Employee Fired for Medical Marijuana Use
Yesterday, the Colorado Supreme Court ruled that employees can be fired for using medical marijuana when they are off the clock.
Coats v. Dish Network
This decision was the final word on the case Coats v. Dish Network. Brandon Coats is a quadriplegic who has been a medical marijuana patient since 2009. He worked as a telephone customer service representative for Dish Network from 2007 to 2010. In May of 2010, Coats tested positive in a random drug test for THC, the mind-altering agent of marijuana. In June of 2010, Dish fired Coats for violating their drug policy. Coats brought a suit against the company, arguing he had been wrongfully terminated. The trial court dismissed his claim, and the Supreme Court upheld the trial court’s ruling.
Medical marijuana, not recreational
It is important to note that this case focuses on medical marijuana, not recreational usage. As mentioned, Coats has had a medical marijuana license for several years. Coats’ position was distinctive because he had a documented need for medical marijuana. This case may not have made it this far if the issue had been over recreational use of the drug. But because of Coats’ situation, this case found traction. Coats had widespread backing from supporters of medical marijuana.
Coats argued that he was wrongfully terminated from Dish Network because of a Colorado statute that protects employees engaging in lawful activity outside of work. It is considered discriminatory in Colorado for an employer to fire an employee because that employee engaged in any lawful activity while the employee was not on the employer’s premises during non-working hours. Coats argued that this statute applied in his case. Medical marijuana has been legal in Colorado since 2001, and Coats claimed he only consumed the marijuana while off the clock, in accordance with his license and Colorado law. Thus, Coats contended that this statute protected him from termination on those grounds.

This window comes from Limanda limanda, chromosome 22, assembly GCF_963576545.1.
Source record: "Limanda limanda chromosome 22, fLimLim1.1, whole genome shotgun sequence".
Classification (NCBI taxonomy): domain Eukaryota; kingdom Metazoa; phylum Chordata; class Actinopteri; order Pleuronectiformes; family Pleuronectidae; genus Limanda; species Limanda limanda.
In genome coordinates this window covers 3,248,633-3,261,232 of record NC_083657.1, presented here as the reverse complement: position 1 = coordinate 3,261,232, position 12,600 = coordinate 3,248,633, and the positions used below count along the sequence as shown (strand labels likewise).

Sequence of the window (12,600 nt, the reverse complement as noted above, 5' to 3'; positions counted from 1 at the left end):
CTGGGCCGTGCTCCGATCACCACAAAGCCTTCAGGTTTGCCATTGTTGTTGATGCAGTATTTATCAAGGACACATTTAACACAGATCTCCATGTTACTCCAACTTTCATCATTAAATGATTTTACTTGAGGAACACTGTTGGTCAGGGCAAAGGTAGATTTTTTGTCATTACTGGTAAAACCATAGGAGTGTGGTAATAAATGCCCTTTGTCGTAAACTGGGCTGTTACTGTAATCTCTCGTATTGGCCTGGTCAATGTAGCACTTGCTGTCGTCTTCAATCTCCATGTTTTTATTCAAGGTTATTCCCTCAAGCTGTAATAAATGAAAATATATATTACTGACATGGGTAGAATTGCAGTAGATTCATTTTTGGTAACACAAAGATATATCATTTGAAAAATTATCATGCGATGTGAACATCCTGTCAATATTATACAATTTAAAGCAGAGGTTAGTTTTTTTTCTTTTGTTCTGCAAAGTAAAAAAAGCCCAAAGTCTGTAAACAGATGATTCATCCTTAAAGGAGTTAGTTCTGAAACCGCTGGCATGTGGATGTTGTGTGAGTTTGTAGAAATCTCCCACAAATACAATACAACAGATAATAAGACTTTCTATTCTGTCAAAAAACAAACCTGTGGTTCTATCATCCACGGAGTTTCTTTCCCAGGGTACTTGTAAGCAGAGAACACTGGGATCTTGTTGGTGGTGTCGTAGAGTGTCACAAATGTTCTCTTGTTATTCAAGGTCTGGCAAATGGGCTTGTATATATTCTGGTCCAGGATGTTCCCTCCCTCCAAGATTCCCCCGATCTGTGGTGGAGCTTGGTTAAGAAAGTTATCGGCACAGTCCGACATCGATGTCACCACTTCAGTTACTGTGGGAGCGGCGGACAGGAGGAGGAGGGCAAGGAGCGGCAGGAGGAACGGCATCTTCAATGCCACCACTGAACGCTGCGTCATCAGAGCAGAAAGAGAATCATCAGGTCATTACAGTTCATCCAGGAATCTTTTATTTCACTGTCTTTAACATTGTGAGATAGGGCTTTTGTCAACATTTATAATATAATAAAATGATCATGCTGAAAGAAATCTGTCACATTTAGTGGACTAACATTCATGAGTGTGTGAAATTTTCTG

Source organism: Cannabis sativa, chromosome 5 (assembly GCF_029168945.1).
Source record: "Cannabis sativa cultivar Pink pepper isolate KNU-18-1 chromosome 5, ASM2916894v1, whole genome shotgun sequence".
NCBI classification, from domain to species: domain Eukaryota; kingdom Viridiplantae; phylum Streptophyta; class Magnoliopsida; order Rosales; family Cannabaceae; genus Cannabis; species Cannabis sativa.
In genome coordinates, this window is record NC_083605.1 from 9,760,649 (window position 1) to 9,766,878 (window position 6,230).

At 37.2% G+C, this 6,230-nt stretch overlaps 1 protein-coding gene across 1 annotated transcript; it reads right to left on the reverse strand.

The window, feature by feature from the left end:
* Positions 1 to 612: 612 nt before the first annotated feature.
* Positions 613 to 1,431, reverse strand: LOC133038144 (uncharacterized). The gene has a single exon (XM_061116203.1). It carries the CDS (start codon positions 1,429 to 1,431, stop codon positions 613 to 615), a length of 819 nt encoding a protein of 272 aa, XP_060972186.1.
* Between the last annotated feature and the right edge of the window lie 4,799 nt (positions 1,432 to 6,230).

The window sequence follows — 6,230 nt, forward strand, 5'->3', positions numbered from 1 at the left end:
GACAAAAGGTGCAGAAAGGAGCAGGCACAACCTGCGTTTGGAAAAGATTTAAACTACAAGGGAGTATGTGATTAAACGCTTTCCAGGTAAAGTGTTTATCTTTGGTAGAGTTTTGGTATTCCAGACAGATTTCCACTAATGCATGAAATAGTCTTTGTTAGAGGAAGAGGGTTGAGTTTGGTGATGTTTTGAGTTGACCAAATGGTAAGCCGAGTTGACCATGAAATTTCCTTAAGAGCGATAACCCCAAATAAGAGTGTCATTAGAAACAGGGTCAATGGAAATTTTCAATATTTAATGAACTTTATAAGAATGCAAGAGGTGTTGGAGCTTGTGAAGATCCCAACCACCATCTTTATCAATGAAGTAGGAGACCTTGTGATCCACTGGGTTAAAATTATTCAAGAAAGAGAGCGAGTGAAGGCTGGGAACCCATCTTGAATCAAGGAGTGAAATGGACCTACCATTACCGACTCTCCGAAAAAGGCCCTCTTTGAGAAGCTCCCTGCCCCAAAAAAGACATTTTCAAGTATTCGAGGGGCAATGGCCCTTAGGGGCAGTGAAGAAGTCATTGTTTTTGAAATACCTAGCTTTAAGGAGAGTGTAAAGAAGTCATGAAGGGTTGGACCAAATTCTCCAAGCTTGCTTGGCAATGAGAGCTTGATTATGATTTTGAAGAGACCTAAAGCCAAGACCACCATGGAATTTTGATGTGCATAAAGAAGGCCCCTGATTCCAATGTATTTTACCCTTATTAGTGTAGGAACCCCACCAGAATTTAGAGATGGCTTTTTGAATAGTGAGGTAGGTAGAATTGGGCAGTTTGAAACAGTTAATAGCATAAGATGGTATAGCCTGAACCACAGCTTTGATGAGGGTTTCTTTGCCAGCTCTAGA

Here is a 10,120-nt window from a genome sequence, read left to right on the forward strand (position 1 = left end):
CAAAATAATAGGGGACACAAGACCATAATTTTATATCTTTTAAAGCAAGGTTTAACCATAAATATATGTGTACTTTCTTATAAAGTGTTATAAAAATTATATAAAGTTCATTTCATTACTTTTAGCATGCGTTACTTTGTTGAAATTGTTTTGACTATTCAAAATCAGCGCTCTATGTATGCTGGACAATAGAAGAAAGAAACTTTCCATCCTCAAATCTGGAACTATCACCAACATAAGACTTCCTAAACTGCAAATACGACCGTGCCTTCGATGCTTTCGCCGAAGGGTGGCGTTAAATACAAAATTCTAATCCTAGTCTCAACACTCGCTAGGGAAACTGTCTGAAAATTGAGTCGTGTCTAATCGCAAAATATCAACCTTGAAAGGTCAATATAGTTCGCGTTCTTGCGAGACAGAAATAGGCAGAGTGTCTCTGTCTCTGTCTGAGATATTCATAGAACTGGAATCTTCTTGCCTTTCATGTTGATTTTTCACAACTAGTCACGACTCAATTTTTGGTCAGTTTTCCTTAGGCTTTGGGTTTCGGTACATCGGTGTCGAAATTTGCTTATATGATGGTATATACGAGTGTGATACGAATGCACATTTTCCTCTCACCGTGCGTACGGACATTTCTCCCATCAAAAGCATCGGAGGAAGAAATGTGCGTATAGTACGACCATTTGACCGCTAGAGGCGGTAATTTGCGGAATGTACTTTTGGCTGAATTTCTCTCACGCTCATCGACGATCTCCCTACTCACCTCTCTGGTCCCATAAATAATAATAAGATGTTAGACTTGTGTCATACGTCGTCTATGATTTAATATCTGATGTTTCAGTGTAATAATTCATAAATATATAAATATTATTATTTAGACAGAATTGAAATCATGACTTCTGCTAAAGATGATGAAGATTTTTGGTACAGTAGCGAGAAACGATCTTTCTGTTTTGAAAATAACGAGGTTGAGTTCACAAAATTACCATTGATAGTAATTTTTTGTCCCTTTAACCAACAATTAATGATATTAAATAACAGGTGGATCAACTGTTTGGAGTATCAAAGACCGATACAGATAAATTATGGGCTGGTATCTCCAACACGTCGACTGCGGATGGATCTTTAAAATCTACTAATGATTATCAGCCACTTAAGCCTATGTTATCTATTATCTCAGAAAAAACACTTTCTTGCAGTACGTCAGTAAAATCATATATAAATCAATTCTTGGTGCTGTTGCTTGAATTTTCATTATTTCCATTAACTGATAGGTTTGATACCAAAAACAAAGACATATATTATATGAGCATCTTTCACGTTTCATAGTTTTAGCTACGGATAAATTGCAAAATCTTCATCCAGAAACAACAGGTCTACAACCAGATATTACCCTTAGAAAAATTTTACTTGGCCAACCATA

Dish Network fired Coats because by testing positive for THC, Coats violated Dish’s drug-free work policy. It was their argument that medical marijuana is not a “lawful activity” under state or federal law, and therefore its use is not protected by Colorado statutes.
Federal law trumps state law
The constitutional amendment legalizing the use of medical marijuana in Colorado does not require employers to allow the use of medical marijuana in the workplace. When reviewing the case, the Supreme Court justices found that this amendment does not delve into what happens when medical marijuana patients use marijuana outside the workplace. Further, the Court found that the statute protecting employees from termination because of engagement in a lawful activity does not define what “lawful activity” is. Here, all six justices agreed that because marijuana is illegal at the federal level, while legal in Colorado, the statute does not include medical marijuana as a lawful activity. In California, Montana, and Washington, high courts have ruled in a similar fashion. Federal law overrides state law.
Unfortunately for Coats, this is where his case ends. His attorneys were doubtful the U.S. Supreme Court would find in their favor, since the Colorado Supreme Court did not. However, this decision has far-reaching implications. Now, if you are a medical marijuana patient, you can get fired for using it in your home when you are not working. Over 100,000 people in Colorado have medical marijuana licenses. Because of this court ruling, those individuals might have to make the choice between their job and their medical treatment. As one of Coats’ attorneys said, the job is now with the state legislators to provide protection for these citizens.